The Creative Capital/Warhol Foundation Arts Writers Grant Program announced today the recipients of its 2013 grants. Designed to support writing about contemporary art, as well as to create a broader audience for arts writing, the program aims to strengthen the field as a whole and to ensure that critical writing remains a valued mode of engaging the visual arts. Two scholars writing about Caribbean art—Krista Thompson and Lizabeth Paravisini-Gebert [my co-blogger!]—are recipients of the 2013 awards. Congratulations!
Krista Thompson: The Visual Economy of Light in African Diasporic Aesthetic Practice (Book)
Examining the role of photography in the formation of contemporary African diasporic communities, The Visual Economy of Light in African Diasporic Aesthetic Practice will concentrate on Jamaica, the Bahamas, and the United States. Photographic technologies have informed new approaches to representation and visuality, conceptions of value, and contemporary art, and have generated novel types of photographic practice centered on light’s effects. This project will analyze how contemporary artists such as Charles Nelson, Rashaad Newsome, Ebony Patterson, and Kehinde Wiley reflect on popular picturing practices. It argues that these artists use the aesthetic lessons of black visual culture to critically assess a range of representations, from painted portraits canonized in the history of art to contemporary print advertising.
Krista Thompson is the author of An Eye for the Tropics: Tourism, Photography, and Framing the Caribbean Picturesque (Duke University Press, 2006). She has published in African Arts, Art Bulletin, American Art, Drama Review, Representations, and Small Axe. She teaches, researches, and curates exhibitions on contemporary art and visual culture in the African diaspora, with an emphasis on how photographic practices in the United States and the Caribbean offer new perspectives on art history. She is an associate professor at Northwestern University and the recipient of grants from the American Council of Learned Societies and the Getty Foundation.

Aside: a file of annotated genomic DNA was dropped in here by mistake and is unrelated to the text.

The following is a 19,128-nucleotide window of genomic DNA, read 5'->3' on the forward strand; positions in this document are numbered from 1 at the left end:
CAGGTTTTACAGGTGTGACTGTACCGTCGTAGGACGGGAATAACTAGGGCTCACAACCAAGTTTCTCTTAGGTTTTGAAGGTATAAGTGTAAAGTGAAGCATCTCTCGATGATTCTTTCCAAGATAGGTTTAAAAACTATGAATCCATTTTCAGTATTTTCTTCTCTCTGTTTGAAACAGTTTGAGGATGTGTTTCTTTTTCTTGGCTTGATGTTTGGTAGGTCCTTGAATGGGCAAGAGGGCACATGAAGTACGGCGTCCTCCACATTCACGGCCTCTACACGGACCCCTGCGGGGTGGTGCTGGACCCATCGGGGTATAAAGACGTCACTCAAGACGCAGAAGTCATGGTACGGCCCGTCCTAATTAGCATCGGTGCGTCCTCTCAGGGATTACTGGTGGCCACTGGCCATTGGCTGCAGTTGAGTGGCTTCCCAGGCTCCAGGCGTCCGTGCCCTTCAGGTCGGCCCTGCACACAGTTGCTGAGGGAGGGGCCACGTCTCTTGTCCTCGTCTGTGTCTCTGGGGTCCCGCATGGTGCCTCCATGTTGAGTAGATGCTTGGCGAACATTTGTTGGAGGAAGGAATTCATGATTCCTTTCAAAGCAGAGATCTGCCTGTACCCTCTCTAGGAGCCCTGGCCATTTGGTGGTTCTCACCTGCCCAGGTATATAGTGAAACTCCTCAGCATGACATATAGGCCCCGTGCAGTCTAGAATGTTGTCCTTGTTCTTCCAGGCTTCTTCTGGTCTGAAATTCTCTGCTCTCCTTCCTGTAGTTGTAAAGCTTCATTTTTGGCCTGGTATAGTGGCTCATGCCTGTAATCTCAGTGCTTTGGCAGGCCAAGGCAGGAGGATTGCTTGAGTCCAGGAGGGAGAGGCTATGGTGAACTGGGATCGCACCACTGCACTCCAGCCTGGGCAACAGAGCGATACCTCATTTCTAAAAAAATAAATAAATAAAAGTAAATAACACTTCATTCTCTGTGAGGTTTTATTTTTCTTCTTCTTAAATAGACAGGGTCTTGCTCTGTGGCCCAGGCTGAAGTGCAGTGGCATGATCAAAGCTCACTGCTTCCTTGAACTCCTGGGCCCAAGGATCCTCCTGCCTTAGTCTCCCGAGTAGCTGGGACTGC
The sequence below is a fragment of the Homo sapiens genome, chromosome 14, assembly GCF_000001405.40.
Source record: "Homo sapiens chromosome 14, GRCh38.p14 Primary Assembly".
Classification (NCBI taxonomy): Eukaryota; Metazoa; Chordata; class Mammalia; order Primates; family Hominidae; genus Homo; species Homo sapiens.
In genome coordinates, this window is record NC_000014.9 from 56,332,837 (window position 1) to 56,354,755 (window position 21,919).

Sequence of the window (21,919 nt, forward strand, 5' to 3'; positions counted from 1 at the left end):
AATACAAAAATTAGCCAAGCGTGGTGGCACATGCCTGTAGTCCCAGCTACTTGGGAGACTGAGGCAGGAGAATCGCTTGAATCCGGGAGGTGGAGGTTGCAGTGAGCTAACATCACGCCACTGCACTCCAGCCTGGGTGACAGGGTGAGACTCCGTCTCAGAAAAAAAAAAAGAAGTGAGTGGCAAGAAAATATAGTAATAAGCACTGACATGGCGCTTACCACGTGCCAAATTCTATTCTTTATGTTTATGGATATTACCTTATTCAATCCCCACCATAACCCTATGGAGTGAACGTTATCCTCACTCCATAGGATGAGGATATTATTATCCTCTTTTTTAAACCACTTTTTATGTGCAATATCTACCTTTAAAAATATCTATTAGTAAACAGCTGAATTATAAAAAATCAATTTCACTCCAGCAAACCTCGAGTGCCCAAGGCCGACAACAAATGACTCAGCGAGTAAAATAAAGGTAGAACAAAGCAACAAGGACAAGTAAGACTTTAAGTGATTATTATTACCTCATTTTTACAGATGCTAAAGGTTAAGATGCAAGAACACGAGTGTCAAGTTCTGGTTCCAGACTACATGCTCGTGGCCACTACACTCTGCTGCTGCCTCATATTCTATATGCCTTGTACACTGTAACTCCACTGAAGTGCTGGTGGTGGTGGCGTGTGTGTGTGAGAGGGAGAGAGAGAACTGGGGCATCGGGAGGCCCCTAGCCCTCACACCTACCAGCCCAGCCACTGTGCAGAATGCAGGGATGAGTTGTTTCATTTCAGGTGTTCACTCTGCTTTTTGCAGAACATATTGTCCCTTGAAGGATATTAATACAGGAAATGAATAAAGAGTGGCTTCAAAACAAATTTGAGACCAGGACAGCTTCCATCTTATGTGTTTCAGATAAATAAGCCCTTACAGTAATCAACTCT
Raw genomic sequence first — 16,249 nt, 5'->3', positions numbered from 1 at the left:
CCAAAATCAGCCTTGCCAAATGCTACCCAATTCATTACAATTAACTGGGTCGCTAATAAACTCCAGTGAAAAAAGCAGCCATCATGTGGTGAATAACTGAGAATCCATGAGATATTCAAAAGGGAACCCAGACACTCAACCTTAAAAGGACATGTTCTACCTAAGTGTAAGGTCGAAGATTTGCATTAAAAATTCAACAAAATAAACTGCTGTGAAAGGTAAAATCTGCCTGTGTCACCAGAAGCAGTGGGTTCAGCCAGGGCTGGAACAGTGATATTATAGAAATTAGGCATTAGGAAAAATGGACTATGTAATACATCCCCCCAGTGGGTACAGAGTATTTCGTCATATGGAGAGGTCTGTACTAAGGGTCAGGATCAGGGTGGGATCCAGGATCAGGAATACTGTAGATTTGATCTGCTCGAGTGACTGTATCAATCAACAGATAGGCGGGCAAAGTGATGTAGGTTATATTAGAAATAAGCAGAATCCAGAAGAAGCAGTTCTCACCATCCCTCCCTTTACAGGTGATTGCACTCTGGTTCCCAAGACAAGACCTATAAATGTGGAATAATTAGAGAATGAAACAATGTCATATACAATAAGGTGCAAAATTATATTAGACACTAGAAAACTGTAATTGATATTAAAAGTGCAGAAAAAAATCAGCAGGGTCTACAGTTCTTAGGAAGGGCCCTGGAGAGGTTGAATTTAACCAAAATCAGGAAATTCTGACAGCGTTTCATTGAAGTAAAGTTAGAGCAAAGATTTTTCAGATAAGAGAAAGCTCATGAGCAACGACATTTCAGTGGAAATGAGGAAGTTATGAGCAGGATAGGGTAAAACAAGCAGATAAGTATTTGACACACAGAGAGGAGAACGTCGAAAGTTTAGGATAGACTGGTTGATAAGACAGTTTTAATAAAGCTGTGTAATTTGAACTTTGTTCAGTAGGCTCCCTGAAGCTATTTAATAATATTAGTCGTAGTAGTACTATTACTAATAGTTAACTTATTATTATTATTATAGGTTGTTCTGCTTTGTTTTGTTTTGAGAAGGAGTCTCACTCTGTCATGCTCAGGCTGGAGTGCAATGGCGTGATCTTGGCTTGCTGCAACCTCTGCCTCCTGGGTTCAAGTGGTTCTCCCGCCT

Lizabeth Paravisini-Gebert: Troubled Waters: Ecology and History in 21st-Century Caribbean Art (Book)
Troubled Waters: Ecology and History in 21st-Century Caribbean Art will explore the ways in which 21st-century Caribbean artists address the environmental consequences of a history of mismanagement of the islands’ coasts and surrounding sea. Through an analysis of a variety of artistic projects, the study examines the growing role of the region’s artists in environmental debate. The analysis of their works (many of which incorporate materials drawn from the sea as artistic material) will serve as an entry into the rich expressive possibilities open to 21st-century Caribbean environmental artists and the theories that underpin their work. These photographs, paintings, and installations metaphorically underscore how Caribbean nations and peoples have been marked by their proximity to and dependence on the sea.
Lizabeth Paravisini-Gebert works in the fields of literature, ecocriticism, art history, and cultural studies, specializing in the multidisciplinary, comparative study of the Caribbean. She is the author of a number of books, among them Phyllis Shand Allfrey: A Caribbean Life (Rutgers University Press, 1996), Jamaica Kincaid: A Critical Companion (Greenwood, 1999), Creole Religions of the Caribbean (New York University Press, 2003, with Margarite Fernández Olmos), and Literature of the Caribbean (Greenwood, 2008). She teaches in the Hispanic studies department and the environmental studies program at Vassar College.